Fifty years later, like all of King’s children, Trayvon Martin had every right to expect a more perfect Union: that his native birth would guarantee him the citizenship right denied his elder generation; that he merited equal protection under the law regardless of race, color or creed, and that his life chances favored him not dying a back alley, cold-blooded racial kill.

Dr. King had already paid the ultimate price with his life in his quest to transform a segregated Union of Blacks and Whites into a beloved community, a nation of equals.

Kin begs any term of endearment, in my mind. America was Trayvon’s kin also. As King trumpeted on the steps of the Lincoln Memorial, in the America he envisioned “Little black boys and black girls will be able to join hands with little white boys and white girls as sisters and brothers.” Sadly, America’s memory is short-lived when it comes to the darker brother.

The civil unrest kindled after Martin’s death is that his blood cried out for mercy, for justice; cried out for the dream that America had transformed, as Dr. King had hoped, into a more redemptive society.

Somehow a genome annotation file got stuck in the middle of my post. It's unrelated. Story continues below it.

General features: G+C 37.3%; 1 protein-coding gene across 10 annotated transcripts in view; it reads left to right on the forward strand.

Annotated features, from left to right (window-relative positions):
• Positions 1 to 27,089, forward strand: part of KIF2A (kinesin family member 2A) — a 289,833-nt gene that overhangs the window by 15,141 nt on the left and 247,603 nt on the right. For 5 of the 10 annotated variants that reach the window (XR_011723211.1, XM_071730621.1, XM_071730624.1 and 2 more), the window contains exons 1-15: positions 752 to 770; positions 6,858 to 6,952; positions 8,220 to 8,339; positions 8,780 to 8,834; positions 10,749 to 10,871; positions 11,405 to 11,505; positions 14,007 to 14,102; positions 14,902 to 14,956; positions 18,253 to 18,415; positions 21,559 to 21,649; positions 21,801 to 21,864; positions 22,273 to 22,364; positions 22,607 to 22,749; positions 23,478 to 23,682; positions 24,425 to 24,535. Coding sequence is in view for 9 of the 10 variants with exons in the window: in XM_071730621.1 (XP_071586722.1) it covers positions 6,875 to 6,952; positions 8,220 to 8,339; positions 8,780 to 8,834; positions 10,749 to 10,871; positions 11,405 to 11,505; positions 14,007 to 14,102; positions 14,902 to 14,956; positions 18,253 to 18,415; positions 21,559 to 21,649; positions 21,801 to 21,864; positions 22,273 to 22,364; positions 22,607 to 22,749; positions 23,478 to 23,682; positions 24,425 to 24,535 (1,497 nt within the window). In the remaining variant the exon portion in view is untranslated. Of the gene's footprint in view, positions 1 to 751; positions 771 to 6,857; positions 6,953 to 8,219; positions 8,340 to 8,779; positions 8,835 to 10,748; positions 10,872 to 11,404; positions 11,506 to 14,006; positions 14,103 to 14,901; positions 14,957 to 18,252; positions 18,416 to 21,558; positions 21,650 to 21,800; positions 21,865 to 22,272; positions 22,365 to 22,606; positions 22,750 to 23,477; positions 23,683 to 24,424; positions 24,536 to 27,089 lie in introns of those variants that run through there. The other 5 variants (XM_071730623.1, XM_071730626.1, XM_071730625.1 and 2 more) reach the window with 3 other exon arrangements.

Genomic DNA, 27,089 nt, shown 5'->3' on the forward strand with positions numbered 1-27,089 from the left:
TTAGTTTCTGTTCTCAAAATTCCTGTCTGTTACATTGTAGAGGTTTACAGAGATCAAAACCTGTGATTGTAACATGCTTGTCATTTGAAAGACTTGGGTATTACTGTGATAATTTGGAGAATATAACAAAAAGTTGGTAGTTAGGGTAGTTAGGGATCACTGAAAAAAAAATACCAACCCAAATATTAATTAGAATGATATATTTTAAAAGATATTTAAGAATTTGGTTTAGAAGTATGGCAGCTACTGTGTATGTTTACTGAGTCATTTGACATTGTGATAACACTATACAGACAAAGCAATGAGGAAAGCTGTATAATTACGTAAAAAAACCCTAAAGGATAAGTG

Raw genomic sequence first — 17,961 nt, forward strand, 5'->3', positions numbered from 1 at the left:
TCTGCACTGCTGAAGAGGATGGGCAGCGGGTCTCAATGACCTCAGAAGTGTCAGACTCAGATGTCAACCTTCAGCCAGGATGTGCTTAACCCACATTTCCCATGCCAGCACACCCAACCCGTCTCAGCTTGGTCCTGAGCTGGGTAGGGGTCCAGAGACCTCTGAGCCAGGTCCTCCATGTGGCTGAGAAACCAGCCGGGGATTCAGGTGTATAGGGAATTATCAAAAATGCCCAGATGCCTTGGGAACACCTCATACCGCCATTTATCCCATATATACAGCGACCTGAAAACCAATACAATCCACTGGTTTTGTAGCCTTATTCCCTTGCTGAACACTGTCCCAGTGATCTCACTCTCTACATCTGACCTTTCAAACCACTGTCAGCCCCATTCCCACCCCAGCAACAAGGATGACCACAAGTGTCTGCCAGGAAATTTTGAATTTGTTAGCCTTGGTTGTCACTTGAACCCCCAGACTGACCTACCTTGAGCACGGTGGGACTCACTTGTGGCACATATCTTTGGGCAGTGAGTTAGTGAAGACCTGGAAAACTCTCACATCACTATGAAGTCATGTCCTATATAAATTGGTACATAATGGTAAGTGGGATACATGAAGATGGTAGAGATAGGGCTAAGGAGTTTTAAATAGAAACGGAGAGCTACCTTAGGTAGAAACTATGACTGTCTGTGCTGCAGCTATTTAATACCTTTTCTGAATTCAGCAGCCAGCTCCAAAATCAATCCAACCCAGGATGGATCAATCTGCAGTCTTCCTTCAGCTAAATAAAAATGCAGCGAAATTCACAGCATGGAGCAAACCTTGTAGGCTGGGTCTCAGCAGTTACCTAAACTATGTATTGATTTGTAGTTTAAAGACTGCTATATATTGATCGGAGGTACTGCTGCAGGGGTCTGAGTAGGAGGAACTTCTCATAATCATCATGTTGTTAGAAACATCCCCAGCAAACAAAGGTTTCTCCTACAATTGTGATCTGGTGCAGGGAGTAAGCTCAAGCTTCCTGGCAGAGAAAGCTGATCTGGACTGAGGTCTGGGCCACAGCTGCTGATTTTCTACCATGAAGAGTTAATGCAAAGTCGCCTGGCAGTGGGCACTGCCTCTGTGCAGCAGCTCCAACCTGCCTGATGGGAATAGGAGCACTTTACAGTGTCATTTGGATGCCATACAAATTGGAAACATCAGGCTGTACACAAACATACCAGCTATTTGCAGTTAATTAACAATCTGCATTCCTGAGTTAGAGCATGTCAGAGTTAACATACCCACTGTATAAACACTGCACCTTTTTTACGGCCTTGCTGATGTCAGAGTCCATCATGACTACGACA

This native son was a legitimate heir to all the inalienable rights and privileges that the promissory note of citizenship guaranteed. However, with the one shot that resounded from Zimmerman’s gun, Martin was dead. Eventually, Zimmerman was placed on trial; so too were some of the great democratic ideals exhorted by Dr. King.

It’s fair to say that the trial was more than a verdict on whether Zimmerman had the license to kill. It delivered a truth-telling moment about the backsliding state of race relations in this nation.

There has been a breach of trust when it comes to the 1963 dream charged into America’s care. How else can it be when the prison industrial complex prowls relentlessly for Black youth; and the intersection of race and poverty limits life choices?

How else can it be when the Supreme Court guts the Voting Rights Act of 1965 and when racial politics leads to votes and Congressional policies that are against the interest of Black and brown people?